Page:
Now consider this: what Ms. Kingsbury does in one year, it has taken me 17 years to accomplish.

I have published eight novels and one non-fiction book, but that doesn’t make me a professional. I write full time, but that doesn’t make me a professional, either. To be a truly professional author, you not only have to write professionally; you also have to work hard – very hard – at promoting your own writing.

It wasn’t this way when I was first published. Back then, writers wrote, and publishers took care of the publicity. Authors just showed up when and where they said we should. Ah, the good old days. That was one of the reasons I went into writing in the first place.

I entered college to study painting. But even as a wide-eyed youth I soon realized I had to eat, so I transferred my attention to architecture, which seemed like a good compromise. Then, as so often happens when we compromise, the scales tipped too far the other way. I went into architecture for artistic reasons, but ended up spending most of my time on the business side of things. It robbed architecture of all joy for me.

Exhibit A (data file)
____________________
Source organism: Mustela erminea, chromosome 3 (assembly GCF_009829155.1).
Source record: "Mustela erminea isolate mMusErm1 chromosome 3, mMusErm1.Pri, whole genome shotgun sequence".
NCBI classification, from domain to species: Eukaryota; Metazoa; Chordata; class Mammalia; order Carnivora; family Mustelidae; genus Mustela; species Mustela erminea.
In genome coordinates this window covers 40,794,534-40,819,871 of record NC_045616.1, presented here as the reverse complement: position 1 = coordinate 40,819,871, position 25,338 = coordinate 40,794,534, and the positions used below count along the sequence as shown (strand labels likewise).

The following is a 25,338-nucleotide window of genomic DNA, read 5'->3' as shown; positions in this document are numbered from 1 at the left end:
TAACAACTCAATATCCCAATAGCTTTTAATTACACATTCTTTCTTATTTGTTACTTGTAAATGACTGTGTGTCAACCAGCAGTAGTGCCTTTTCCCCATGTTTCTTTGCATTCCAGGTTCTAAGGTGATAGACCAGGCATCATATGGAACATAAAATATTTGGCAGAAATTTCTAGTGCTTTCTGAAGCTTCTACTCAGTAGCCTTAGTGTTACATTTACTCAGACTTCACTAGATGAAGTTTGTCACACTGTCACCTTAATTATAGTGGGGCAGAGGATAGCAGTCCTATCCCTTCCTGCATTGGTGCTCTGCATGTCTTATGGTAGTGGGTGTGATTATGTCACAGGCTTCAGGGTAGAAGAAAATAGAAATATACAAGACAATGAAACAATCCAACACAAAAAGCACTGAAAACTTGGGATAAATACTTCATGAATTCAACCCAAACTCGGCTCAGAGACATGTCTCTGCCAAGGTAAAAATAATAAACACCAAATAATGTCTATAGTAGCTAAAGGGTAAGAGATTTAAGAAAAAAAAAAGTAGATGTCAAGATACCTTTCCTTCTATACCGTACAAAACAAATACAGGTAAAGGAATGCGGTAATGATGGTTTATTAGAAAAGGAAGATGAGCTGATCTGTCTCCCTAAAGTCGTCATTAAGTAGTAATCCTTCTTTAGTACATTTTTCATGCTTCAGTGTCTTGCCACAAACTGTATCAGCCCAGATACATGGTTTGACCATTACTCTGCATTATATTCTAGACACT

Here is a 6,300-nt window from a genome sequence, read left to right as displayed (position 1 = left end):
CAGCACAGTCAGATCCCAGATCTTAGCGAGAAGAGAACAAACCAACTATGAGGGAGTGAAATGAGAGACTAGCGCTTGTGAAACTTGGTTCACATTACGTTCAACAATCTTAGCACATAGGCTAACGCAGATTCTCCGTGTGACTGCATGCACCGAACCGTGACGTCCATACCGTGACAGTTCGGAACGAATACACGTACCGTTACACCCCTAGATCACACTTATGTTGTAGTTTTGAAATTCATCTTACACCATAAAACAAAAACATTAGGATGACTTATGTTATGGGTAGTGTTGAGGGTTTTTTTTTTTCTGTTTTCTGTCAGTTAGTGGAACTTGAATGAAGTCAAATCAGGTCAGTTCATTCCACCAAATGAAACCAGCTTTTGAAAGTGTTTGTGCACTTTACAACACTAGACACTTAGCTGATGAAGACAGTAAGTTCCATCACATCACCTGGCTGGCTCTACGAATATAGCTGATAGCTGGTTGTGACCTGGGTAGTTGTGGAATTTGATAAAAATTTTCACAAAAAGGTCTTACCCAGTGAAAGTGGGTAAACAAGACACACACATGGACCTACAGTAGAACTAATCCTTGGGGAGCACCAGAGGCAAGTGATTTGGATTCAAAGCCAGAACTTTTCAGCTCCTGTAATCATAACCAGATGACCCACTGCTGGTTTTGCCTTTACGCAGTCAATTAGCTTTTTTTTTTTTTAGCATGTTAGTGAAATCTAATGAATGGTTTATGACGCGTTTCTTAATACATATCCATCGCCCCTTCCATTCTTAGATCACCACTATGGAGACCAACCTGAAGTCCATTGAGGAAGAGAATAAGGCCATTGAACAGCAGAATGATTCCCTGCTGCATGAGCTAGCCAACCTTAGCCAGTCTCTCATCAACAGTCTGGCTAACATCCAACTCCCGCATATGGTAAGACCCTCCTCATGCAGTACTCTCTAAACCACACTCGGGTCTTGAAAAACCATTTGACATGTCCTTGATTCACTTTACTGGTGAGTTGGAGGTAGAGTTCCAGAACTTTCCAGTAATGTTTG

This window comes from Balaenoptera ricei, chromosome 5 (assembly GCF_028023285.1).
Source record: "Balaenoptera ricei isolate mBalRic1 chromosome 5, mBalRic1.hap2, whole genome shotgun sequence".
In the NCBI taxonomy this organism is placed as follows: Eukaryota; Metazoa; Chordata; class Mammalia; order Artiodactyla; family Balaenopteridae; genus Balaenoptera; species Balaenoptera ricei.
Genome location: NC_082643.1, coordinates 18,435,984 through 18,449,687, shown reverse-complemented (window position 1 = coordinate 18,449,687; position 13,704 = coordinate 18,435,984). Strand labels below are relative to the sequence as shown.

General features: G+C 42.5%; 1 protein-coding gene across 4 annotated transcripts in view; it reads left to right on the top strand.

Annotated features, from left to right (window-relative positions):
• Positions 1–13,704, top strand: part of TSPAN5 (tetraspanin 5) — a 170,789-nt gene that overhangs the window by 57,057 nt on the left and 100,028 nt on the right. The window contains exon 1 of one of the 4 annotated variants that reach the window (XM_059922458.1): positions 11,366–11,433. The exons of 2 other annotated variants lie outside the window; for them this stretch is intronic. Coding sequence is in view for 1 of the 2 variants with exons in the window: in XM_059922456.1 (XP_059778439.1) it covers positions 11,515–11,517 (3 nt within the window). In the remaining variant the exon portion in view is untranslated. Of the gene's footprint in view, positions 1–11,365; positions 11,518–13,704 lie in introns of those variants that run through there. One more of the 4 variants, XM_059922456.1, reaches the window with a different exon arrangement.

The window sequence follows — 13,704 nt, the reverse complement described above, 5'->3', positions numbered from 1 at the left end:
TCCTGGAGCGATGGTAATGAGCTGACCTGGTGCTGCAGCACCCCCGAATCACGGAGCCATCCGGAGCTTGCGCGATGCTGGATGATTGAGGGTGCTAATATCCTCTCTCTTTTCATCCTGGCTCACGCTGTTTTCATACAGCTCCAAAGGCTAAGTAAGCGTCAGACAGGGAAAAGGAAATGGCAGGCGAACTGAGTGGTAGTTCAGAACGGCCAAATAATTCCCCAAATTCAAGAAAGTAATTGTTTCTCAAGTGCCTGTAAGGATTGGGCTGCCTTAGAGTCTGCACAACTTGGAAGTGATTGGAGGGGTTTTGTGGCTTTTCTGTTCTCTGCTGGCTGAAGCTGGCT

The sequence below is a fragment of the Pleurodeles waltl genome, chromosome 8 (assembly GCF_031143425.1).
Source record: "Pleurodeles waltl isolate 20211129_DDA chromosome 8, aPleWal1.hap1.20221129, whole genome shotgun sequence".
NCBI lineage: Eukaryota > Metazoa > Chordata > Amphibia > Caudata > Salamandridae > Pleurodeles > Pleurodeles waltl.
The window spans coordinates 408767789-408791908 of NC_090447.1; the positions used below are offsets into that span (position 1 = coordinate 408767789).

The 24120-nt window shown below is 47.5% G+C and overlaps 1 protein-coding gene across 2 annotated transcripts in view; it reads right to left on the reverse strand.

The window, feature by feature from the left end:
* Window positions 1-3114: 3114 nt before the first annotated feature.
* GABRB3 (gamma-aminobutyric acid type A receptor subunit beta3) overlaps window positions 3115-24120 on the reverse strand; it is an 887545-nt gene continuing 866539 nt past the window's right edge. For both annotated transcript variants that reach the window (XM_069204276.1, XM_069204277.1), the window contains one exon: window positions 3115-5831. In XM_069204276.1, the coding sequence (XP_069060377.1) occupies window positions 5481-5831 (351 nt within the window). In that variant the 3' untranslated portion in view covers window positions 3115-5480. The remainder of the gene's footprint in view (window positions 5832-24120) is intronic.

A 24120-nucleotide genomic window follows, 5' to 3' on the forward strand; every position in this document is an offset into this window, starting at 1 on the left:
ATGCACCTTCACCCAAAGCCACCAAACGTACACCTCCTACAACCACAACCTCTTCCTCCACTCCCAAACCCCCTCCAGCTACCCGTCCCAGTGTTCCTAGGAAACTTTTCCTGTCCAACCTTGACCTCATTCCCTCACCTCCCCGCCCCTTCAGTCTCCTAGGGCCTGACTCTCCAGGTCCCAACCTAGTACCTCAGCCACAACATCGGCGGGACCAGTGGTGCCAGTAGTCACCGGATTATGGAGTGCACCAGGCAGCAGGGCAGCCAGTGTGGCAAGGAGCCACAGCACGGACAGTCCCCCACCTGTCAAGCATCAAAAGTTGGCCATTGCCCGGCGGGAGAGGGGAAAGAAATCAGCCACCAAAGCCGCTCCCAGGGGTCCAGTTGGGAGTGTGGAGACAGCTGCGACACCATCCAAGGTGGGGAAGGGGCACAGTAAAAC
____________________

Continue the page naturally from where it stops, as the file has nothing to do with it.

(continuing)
I vowed I would not make the same mistake with writing. I would write to the very best of my ability. I would listen to my editors and do what they said, even when it meant mass-murdering my darlings. I would work hard at improving my craft. I would think deeply about themes, characters, settings and plots (and writing page-turners!). I would strive to make every single word exactly right, and leave the business side of things to my agent and publishers.